“The company has built a few schools. But these are not free. The company deducts between Sh1,000 - 1,200 every month if your child attends the school, she said. “None of us has ever gotten the scholarships that the company offers as these are usually granted to the children of the managers of their families.”
Finlays said in a statement that Tina is encouraged to report her concerns through the company’s confidential whistleblowing procedure and that it took health and safety matters seriously. The company said it had already taken direct and urgent action as a result of the allegations made in last month’s BBC Africa Eye investigation.
Why Gender Pay Gap Reporting Matters
Tina’s life is a snapshot of the negative effects of the gender pay gap, not just on women, but also on communities and the economy at large.
Research by the Council on Foreign Relations, a non governmental organisation in the United States, has indicated that paying women the same salaries as men for equal work could boost GDP growth by as much as $721 billion in sub-Saharan Africa by 2025.
In Kenya, this could translate to a 12 per cent ($16 billion) increase in GDP if women's participation in the workforce matched the best country in the region in terms of gender parity, and 22 per cent ($28 billion) if women’s participation in Kenyan workforce was fully equal to men’s.
The gender pay gap is not just about pay discrimination. It arises because of inequalities women face in access to work, progression and rewards. The European Commission states that “around 24 per cent of the gender pay gap is related to the overrepresentation of women in relatively low-paying sectors such as care, health and education. Highly feminised jobs tend to be systemically undervalued.” Moreover, thanks to the glass ceiling, men dominate higher-paying jobs.
Despite these commitments, not only do women have more work hours per week than men, but they also spend more hours on unpaid work, which may affect women’s career choices. As a result, women are paid less over the course of their careers and subsequently save less for their retirement, subjecting them and their dependents to lifelong poverty. The COVID-19 pandemic has exacerbated these consequences.
Holding Kenya’s Tea Companies to Account with GPG Reporting
To address these issues, some governments have begun passing laws mandating reporting on the gender wage gap.
The UK, where the holding company of James Finlay Kenya is based, historically had one of the widest gender pay gaps in Europe, where for every pound men earned women earned 80 pence (for every Sh154 men earned women earned Sh122).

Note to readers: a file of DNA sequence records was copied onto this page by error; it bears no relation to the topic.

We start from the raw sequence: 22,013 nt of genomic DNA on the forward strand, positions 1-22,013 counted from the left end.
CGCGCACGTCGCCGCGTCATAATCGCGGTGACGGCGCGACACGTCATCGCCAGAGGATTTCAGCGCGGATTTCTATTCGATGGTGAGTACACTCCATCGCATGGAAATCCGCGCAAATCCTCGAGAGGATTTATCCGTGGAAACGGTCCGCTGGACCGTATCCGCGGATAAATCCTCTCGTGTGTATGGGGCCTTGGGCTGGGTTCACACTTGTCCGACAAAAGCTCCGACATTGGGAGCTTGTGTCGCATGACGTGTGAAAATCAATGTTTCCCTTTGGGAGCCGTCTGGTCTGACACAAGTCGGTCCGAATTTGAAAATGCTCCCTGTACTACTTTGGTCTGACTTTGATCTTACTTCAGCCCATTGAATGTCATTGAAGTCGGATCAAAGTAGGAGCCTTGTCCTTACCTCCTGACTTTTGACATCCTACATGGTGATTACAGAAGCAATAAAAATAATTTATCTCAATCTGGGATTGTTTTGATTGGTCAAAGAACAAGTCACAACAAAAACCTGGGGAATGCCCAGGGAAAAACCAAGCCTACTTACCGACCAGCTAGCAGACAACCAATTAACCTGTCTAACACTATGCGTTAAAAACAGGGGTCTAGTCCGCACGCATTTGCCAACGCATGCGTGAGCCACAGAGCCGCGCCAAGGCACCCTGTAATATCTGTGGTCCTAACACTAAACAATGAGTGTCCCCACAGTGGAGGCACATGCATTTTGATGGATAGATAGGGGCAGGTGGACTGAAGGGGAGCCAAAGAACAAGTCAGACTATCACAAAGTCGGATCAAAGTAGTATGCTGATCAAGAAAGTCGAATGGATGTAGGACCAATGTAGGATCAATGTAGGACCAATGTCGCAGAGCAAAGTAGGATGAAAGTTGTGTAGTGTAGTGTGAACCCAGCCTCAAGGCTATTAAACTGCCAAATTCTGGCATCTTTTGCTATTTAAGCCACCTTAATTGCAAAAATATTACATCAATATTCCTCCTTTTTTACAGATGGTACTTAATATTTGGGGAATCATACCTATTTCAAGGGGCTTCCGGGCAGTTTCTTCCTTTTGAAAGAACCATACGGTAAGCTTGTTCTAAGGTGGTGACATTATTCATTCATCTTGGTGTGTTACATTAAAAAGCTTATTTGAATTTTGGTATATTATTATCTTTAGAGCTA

That’s why in 2017, the UK government introduced mandatory gender pay gap reporting to narrow and eventually eliminate the pay disparity between men and women. This compelled private sector firms and public sector organisations with 250 or more employees in England, Scotland and Wales to report and publish their gender pay gap information.
The report includes figures on the percentage of men and women in each hourly pay quarter, the average gender pay gap using hourly pay, the mean gender pay gap using hourly wage, the percentage of men and women receiving bonus pay and the median gender pay gap using bonus pay.
The policy aims to make employers publicly accountable for their gender pay gaps and impel them to explain why they exist while using the gender pay gap reporting tool to inform decisions about pay structures and broader diversity and inclusion.
Four years after the policy was adopted, research from the London School of Economics indicated the legislation had narrowed the earning gap between men and women by 19 per cent.
Silence from Williamson Tea…
Williamson Tea is another major tea company and exporter in Kenya with significant links to the UK. Although listed company on the Nairobi Stock Exchange, it is ultimately majority owned by the Magor family in the UK
Its listing in Nairobi also means it has to publish its annual financial statements, which show that in 2021/22, the company’s wage total wage bill for its 1,105-strong workforce was Sh488,007,002, an average of Sh441,635. In contrast, the total paid to its three executive directors that year was Sh49,112,000, an average of Sh 16,370,666.
Moreover, its entire board of directors is male.
As a Kenyan company, Williamson Tea Kenya is not obliged to produce a gender pay gap report, but we challenged the company to provide some data and commit to doing so for our campaign.
The company had not responded to our questions by the time of publication.
* This article was produced as part of the Financial Reporting Skills for Gender Reporting Fellowship with support from the Africa Women Journalism Project in partnership with Finance Uncovered and the International Center for Journalists (ICFJ)